An Introductory Woods of Ypres Mix, By David Gold
Late musician's list of six essential songs by his band
Back in December 2011 I conducted what would wind up being the final interview given by David Gold, singer/guitarist/drummer for Woods of Ypres, which was published in Terrorizer magazine early this year. Because Woods of Ypres was still a band with a small cult following I asked David to email me his suggestions for a “Woods of Ypres primer”, a mix of tracks that would serve as the best introduction to the band’s large body of work to a new listener. The sidebar never made it into the issue – Gold’s death a few days after the interview compelled us to expand the length of the feature – but with the band’s final album Woods 5: Grey Skies & Electric Light (Earache) being officially released in North America this week, this is a perfect time to post David’s suggestions and commentary, along with iTunes links. If you’re new to Woods of Ypres, you can’t go wrong with this little mix. It’s six bucks well spent, and hopefully it'll help give you a good idea of what made this Canadian band so special.
"A Meeting Place and Time" from Woods I: Against the Seasons - Cold Winter Songs from the Dead Summer Heat (2002). “The original doom-ballad, I consider this the purest expression of WOODS OF YPRES. It's catchy, sad, epic, long and about that first real heartbreak that's so important for everyone to go through.” (Purchase at iTunes)"Allure of the Earth" from Woods II: Pursuit of the Sun & Allure of the Earth(2004). “Another doom-ballad, this one about summer depression and longing for the shade and cool earthen walls of a grave. It has since been covered by an Australian cello quartet who created a version that surpasses the original.” (Purchase at iTunes)
"Your Ontario Town is a Burial Ground" from Woods III: Deepest Roots & Darkest Blues (2007). “This was meant to be an Ontario rock anthem to be covered by every metal garage band in the province until garage bands became fewer and everyone moved into the cities. It's still one of my favourites.” (Purchase at iTunes)
"I Was Buried in Mount Pleasant Cemetery" from Woods 4: The Green Album (2009). “I guess this will in time be considered a must-hear classic for the band, being the epic doom ballad at track 4 (Metallica style) on the fourth album, factoring in the reach that the music video has had in introducing a modern WoY to a wider audience.” (Purchase at iTunes)
"You Were the Light" from the Woods IV.5 "Home" 7-inch (2011). “This was another song about pining for the love of Woods 4 that pushes more Woods-pop with a bright catchy chorus amongst guitar dirge. I still hear, and hope for, someone with style to eventually grab this and made a dark-pop-goth-dance remix. Listen to that chorus!” (Purchase at iTunes)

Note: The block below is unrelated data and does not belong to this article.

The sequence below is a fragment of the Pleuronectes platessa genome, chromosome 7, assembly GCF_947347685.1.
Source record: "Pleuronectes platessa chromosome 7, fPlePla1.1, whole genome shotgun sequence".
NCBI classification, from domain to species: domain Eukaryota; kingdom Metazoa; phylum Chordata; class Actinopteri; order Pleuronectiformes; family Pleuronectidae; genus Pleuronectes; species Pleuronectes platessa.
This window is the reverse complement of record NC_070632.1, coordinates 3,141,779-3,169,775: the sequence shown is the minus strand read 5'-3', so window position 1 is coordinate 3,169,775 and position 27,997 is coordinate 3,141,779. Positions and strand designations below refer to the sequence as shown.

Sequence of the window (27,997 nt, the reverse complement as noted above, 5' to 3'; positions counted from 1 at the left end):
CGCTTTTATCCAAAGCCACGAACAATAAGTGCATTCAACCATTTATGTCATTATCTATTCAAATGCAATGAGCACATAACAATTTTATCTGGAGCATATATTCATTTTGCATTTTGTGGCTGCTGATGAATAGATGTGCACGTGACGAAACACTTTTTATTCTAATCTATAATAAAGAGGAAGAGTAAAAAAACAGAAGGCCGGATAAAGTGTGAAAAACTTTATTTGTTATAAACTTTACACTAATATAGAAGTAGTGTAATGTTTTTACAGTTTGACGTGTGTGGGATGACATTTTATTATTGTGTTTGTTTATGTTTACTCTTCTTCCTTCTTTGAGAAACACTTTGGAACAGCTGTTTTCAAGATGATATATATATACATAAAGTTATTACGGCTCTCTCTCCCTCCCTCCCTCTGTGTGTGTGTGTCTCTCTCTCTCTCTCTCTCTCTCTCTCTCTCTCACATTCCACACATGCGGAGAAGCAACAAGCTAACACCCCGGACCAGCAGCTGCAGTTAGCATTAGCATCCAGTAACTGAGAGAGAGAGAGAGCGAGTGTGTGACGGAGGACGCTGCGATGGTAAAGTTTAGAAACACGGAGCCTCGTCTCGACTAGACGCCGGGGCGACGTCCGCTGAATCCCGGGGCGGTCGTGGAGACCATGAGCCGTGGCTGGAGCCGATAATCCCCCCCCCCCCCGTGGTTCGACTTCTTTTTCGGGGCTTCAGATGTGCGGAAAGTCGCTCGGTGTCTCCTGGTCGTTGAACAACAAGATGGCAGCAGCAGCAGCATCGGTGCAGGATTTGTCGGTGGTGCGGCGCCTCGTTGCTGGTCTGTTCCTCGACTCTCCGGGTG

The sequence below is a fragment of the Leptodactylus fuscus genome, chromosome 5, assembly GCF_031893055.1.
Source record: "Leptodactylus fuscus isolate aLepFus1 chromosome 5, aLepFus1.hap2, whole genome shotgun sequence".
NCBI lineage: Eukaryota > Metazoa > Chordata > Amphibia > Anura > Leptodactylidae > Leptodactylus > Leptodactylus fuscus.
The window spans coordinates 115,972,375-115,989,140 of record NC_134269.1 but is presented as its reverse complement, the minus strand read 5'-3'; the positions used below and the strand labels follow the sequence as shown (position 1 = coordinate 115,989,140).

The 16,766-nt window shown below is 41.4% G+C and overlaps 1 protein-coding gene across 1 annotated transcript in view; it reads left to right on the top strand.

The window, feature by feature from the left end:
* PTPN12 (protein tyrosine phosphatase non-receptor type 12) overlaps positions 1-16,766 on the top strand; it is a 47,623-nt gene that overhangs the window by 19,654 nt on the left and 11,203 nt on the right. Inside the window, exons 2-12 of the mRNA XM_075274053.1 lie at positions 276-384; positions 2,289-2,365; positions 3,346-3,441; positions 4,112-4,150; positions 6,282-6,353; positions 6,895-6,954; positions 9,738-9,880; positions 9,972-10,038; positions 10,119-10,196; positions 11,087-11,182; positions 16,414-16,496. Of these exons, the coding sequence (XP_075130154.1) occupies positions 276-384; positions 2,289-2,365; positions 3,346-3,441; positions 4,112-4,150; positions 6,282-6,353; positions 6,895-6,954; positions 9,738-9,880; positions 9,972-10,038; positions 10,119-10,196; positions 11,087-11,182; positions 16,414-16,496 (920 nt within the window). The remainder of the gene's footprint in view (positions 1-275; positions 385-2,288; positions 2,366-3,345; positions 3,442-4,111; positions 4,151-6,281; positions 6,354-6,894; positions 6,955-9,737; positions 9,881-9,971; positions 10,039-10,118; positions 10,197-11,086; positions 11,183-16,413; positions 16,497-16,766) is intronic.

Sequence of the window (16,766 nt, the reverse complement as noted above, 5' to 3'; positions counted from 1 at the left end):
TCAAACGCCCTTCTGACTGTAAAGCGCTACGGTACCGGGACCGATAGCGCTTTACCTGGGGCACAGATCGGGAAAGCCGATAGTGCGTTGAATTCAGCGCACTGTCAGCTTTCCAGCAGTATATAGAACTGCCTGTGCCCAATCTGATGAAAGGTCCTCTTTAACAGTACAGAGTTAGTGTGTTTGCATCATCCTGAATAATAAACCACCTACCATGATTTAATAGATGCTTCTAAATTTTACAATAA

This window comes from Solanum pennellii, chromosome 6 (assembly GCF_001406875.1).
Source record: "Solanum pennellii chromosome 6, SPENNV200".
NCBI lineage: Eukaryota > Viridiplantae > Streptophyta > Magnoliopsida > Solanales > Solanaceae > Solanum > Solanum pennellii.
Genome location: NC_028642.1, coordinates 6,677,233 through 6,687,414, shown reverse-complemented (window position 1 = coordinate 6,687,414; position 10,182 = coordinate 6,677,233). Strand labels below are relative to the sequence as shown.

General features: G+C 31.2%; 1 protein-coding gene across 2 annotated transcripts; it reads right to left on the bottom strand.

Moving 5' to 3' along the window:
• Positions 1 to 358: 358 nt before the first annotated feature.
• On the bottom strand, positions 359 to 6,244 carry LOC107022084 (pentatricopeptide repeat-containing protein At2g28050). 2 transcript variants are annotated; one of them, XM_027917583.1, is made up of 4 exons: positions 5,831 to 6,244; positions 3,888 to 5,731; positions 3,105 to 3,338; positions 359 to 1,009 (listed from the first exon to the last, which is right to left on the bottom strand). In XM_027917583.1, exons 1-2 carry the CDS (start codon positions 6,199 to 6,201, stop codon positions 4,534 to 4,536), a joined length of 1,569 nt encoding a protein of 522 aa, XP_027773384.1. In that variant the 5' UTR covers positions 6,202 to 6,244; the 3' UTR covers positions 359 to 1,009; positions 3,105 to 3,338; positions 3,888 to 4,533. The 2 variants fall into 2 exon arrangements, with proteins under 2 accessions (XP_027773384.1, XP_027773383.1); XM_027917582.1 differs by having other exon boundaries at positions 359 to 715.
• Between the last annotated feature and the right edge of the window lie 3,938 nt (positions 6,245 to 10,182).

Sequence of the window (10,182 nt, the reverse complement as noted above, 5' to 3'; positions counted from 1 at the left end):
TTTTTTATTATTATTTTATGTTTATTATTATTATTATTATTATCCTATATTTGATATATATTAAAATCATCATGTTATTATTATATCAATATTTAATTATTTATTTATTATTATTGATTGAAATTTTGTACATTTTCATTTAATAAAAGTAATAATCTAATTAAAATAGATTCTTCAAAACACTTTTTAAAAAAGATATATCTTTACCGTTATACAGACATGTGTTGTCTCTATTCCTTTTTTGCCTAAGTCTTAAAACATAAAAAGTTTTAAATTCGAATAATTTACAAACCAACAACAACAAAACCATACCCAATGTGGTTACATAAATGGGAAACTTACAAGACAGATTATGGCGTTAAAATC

"Traveling Alone" from Woods 5: Grey Skies & Electric Light (2012). “This song was inspired my experience in Kuwait our questions and beliefs about spirituality. It's clean, catchy and traditional with an intro, verse, pre-chorus, chorus, double chorus with an alternate lyric, a meaningful spoken word part and crushing rock outro. An accessible little dark rock track boxed up nice and tight!" (Purchase at iTunes)
Here's what Gold also had to say about "Traveling Alone": “The verses are like dialogue with a customs agent in the airport or even a cab driver who asks questions with a foreigner, usually about religion and family. Kuwait is a very religious and family focused country so if you're a Canadian guy like I was, single at 30 years old, people feel sorry for you as if you missed out on everything that life is supposed to be about. I was actually traveling alone, and had nothing to declare at the airport, as the lyric says, but that also makes reference to my beliefs about life, existence and my thoughts on spirituality that we're all "traveling alone" in our lives. Basically, being a Canadian guy going to Kuwait to work who doesn't believe to have experienced ‘God’, I understood why the belief in God was so strong in Kuwait because they lived in abundance, referencing the line ‘When I look around you, I understand why you believe. I see your evidence of God all around me. You have so therefore you are, but I have not. You are too rich for hate and I'm too poor to love.’ I was frustrated and felt alone in my frustration.”
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